Planning and developing your new website’s content can be a very difficult task. Whether you have three pages or 100, deciding what content you place on your site is crucial to its overall success. Content includes not only the written copy on the page but also includes any images, charts or downloadable files. Ensuring that you have the right content for your users and collaborating with others can be hard. With a little content planning and strategy, the process can be much easier.
Evaluate Your Current Copy
The first thing to do when creating your new website is to evaluate your current copy. If this is your first website, look at materials like existing brochures to establish what content is already available. You’ll need to ask yourself three questions: Is the content correct or still accurate? Is there anything missing? Is it useful to my readers? Making sure things are correct ensures you have no outdated pricing or incorrect information. Your business has most likely changed since you first created your site, and there may be additional services that need to be included. By defining a clear and specific purpose for each piece of content, it will help to ensure that you are giving people something of value to read.
Establish Your Target Audience
Before deciding on what content to include on your site you need to establish your website’s target audience. Understanding, or at least identifying, who you are speaking to will help provide clarity as you plan the remainder of your content. This will also allow you to gauge whether or not information is clear or even necessary. It may help to develop primary, secondary and even tertiary audiences to make sure that you are considering all of your visitors and their individual needs.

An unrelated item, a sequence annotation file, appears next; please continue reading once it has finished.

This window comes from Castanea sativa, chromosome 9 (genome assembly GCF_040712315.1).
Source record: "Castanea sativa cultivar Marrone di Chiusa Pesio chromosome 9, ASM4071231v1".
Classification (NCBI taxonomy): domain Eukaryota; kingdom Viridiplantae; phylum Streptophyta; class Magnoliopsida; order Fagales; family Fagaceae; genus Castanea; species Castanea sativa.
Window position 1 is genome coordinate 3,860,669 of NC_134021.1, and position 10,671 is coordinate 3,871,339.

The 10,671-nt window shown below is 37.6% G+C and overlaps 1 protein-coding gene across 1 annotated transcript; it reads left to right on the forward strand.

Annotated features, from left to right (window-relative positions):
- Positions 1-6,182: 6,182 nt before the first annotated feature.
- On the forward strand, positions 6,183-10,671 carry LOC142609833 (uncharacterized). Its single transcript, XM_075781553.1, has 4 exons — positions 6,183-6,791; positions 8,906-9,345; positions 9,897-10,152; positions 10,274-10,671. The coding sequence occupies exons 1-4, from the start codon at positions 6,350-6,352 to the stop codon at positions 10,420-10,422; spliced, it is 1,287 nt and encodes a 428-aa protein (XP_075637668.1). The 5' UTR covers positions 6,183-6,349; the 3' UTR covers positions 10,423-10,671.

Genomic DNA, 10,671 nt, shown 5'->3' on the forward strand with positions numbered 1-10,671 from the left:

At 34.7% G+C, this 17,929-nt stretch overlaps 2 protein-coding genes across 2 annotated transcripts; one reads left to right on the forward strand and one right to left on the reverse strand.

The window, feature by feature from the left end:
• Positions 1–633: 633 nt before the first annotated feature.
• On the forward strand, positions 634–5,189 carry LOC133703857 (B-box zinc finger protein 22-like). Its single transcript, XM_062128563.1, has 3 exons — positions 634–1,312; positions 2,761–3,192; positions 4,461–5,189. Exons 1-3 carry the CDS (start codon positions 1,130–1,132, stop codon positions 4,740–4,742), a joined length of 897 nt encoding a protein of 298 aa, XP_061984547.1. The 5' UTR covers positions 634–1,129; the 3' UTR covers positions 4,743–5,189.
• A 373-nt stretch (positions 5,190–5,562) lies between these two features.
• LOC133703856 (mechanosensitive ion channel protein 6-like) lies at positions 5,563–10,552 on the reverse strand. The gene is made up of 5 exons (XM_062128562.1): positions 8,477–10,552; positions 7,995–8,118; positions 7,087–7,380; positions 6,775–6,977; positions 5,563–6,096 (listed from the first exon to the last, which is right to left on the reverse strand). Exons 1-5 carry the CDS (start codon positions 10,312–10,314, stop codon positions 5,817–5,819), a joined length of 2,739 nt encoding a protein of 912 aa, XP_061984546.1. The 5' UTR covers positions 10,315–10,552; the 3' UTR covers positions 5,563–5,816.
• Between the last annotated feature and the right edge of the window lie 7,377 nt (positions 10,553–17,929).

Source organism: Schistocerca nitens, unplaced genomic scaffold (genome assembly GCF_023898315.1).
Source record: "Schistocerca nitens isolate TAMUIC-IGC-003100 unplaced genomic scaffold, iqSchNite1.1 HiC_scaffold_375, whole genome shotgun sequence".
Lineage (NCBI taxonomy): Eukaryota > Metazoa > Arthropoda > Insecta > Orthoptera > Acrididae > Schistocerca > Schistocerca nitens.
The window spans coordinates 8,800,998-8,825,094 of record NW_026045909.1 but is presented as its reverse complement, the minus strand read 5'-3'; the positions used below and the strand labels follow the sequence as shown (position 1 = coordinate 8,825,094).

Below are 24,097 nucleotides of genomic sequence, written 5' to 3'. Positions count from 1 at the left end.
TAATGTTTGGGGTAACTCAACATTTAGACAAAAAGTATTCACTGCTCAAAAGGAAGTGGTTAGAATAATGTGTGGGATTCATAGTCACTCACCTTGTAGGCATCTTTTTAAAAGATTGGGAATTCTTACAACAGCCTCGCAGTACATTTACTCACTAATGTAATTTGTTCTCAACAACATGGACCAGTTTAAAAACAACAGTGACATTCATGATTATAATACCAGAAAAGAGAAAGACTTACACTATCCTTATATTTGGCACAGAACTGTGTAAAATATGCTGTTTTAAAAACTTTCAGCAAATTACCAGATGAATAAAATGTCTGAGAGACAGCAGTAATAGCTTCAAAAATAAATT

Sitemaps are Copy Blueprints
If creating a website is like building a house, your sitemap is like an architect’s blueprint. Without it, you might be planning a house that doesn’t have enough bathrooms or closets. There are many different programs and software suites designed to organize this information. You can use something like Microsoft Word’s Organization Chart function or, for more detailed plans, something like the free cross-platform tool XMind.
Start by thinking of the big buckets of content before getting too detailed. Can one page convey everything needed, or do you need subpages to give more detail? Short, succinct page titles do better in navigations than long phrases. By taking this step, you can rearrange and prioritize your content before writing begins.
Collaboration is Key
Even if you are the sole person in a business, you will want to include others in the review and editing process to not only ensure your copy is grammatically correct, but also that it makes sense to others. If you do work in an organization that requires other stakeholders to weigh in or contribute, there are several methods that can help ease this pain. Try to avoid using one single file for all of your content as this doesn’t allow for easy collaboration. Using Google Docs is an easy to share a document for joint editing. Another service for website content collaboration is JumpChart, which allows multiple users to provide feedback and features versioning for easier management of historical edits.
Storytelling vs. Storyselling